This large, strange bone washed up on a beach in San Francisco


It’s not uncommon to find driftwood washed up on the sands of Fort Funston beach, but what Elke Teichmann and her roommate saw in the distance looked different.

Pieces of wood had washed up on the beach after recent storms, and Teichmann said she’d been looking mainly at reddish chunks of wood she hadn’t seen washed up there before. As she explored, she noticed an oddly shaped white object about 40 feet from the shoreline.

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“Obviously it was a huge bone,” Teichman told The Times.

Thanks to a marine biology course, Teichman said the object looked familiar.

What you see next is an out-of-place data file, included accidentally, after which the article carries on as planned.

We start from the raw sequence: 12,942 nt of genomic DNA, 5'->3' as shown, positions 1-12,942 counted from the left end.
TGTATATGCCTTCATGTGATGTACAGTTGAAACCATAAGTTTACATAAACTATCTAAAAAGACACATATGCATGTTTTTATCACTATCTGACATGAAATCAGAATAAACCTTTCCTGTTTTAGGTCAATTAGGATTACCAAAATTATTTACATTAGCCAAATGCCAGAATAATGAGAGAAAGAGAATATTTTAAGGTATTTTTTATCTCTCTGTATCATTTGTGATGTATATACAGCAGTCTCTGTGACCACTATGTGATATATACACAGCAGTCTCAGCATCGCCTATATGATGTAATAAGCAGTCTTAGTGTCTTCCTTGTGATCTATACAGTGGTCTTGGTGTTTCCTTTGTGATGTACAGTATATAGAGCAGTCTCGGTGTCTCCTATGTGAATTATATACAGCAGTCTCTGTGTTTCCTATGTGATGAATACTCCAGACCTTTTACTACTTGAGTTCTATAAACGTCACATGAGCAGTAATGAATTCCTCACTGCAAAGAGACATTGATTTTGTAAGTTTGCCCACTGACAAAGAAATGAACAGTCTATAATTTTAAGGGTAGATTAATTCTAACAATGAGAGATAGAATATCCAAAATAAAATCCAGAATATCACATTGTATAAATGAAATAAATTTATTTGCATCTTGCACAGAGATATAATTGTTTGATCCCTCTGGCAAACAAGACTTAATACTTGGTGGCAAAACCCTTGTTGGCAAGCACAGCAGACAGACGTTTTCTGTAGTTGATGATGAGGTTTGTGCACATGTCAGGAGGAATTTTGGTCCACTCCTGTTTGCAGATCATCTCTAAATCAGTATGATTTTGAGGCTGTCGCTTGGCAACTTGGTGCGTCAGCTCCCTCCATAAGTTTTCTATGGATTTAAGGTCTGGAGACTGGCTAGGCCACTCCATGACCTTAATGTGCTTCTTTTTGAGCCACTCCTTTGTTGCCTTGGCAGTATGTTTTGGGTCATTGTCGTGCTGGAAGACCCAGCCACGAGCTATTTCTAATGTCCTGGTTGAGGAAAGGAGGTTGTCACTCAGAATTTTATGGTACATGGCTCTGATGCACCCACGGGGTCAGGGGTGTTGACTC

“It must be a whale,” she thought. “But I had no idea what part of the whale.”

Teichman pulled out her iPhone and began snapping photos of the object, which she said was showing signs of wear from the elements.

Robert Boessenecker, a research associate at UC Berkeley’s Museum of Paleontology, told the San Francisco Chronicle that the bone resembled a gray whale’s braincase, the part of the skull that contains the brain.

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According to the National Oceanic and Atmospheric Administration, gray whales can reach 12 to 15 feet in length and weigh up to 90,000 pounds. The huge marine mammals are mainly found in the North Pacific Ocean, and in summer some can be found along the Pacific coast from southern Alaska to northern California.

Teichman, who frequents the beach with her golden retriever, said she had never seen anything like it on the beach.

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“It was just really neat,” she said. “I wish I’d had my big camera. It was just so beautiful.”